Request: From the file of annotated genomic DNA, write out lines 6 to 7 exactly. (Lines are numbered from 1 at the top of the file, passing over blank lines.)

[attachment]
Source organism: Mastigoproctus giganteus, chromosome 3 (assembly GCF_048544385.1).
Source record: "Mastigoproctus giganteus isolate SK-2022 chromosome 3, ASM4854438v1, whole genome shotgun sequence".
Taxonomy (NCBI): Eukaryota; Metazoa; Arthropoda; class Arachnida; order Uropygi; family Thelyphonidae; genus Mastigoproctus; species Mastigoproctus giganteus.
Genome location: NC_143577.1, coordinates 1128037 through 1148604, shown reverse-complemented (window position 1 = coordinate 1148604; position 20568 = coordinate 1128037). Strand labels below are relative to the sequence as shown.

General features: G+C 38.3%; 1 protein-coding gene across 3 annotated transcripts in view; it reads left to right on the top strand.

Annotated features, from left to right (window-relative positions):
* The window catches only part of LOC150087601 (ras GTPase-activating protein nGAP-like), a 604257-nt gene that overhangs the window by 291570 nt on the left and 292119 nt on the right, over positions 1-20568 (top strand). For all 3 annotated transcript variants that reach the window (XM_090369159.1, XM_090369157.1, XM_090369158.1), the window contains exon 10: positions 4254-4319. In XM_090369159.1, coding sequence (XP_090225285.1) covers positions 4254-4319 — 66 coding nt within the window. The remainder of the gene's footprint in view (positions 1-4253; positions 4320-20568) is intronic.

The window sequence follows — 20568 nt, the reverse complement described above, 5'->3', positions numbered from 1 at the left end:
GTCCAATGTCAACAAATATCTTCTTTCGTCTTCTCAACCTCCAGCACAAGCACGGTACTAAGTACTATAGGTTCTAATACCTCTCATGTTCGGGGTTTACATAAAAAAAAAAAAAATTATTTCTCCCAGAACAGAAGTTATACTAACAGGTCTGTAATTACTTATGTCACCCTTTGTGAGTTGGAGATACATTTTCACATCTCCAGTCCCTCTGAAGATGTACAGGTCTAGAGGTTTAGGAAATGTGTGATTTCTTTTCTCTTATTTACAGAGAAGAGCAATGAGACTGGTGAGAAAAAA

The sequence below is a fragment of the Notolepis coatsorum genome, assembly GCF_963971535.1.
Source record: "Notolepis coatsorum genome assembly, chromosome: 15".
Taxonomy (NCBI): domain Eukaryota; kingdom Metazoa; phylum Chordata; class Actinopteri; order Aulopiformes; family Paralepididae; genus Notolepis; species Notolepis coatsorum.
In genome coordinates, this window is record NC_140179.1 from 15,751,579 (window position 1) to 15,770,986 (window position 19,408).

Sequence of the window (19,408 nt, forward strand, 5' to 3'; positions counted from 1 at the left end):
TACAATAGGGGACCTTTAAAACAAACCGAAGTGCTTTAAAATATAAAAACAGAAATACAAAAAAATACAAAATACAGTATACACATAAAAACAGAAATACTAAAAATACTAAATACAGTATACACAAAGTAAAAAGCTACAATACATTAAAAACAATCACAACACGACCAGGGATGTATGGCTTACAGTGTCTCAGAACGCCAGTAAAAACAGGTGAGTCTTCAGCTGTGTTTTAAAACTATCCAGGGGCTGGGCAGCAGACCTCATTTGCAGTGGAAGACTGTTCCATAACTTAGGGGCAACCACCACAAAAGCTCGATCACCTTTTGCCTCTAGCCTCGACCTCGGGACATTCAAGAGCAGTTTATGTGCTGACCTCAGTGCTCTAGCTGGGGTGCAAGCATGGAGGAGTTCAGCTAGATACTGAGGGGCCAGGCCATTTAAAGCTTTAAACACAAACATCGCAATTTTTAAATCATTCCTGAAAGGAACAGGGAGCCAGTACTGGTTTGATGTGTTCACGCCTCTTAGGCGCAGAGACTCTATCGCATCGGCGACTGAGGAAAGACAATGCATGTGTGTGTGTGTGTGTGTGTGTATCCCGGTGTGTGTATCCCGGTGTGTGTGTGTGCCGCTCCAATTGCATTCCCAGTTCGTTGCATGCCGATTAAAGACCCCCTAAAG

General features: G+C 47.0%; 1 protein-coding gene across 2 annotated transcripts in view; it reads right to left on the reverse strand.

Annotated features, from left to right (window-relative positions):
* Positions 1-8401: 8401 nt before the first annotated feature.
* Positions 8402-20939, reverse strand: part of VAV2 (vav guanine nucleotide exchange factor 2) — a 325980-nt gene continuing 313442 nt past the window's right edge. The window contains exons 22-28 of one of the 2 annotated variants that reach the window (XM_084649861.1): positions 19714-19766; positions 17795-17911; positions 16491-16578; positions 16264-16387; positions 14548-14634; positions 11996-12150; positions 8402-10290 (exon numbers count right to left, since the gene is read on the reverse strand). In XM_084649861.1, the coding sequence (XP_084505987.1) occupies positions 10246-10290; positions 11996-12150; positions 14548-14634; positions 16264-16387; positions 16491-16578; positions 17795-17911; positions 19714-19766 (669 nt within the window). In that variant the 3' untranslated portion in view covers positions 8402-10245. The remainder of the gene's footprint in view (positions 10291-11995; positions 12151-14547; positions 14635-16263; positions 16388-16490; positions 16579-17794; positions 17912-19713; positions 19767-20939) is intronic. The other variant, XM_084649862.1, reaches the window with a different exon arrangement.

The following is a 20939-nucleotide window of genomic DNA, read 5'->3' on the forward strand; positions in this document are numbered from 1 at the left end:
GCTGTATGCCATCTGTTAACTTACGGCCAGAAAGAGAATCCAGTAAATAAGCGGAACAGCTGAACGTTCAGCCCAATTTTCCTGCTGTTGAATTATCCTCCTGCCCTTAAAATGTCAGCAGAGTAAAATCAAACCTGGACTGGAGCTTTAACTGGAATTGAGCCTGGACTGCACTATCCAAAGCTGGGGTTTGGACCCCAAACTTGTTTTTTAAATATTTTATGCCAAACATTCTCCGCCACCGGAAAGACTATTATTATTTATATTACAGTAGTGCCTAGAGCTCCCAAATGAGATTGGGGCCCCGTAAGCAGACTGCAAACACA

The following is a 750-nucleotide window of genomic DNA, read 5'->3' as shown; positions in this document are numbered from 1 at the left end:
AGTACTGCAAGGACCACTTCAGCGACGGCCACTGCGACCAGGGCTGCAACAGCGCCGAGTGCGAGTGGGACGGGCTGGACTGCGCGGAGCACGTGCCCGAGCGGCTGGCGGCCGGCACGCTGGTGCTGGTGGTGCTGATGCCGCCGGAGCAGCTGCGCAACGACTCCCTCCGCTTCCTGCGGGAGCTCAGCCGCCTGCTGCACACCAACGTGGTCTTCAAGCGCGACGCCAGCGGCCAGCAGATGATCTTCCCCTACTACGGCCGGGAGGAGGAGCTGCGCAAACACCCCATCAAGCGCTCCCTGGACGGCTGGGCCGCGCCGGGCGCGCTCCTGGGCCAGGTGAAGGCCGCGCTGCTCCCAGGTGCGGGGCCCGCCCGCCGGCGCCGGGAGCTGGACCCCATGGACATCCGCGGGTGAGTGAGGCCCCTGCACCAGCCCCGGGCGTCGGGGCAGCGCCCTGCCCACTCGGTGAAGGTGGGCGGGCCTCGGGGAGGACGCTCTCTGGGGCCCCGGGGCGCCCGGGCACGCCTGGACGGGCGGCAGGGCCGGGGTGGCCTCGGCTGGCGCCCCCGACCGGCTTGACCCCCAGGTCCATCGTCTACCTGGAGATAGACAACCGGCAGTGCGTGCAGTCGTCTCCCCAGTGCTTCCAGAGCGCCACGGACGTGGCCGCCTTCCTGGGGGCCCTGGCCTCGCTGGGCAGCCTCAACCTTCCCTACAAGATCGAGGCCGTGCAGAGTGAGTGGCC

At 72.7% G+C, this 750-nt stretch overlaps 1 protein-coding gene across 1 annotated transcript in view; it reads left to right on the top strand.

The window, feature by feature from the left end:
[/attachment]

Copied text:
Annotated features, from left to right (window-relative positions):
* The window catches only part of LOC150087601 (ras GTPase-activating protein nGAP-like), a 604257-nt gene that overhangs the window by 291570 nt on the left and 292119 nt on the right, over positions 1-20568 (top strand). For all 3 annotated transcript variants that reach the window (XM_090369159.1, XM_090369157.1, XM_090369158.1), the window contains exon 10: positions 4254-4319. In XM_090369159.1, coding sequence (XP_090225285.1) covers positions 4254-4319 — 66 coding nt within the window. The remainder of the gene's footprint in view (positions 1-4253; positions 4320-20568) is intronic.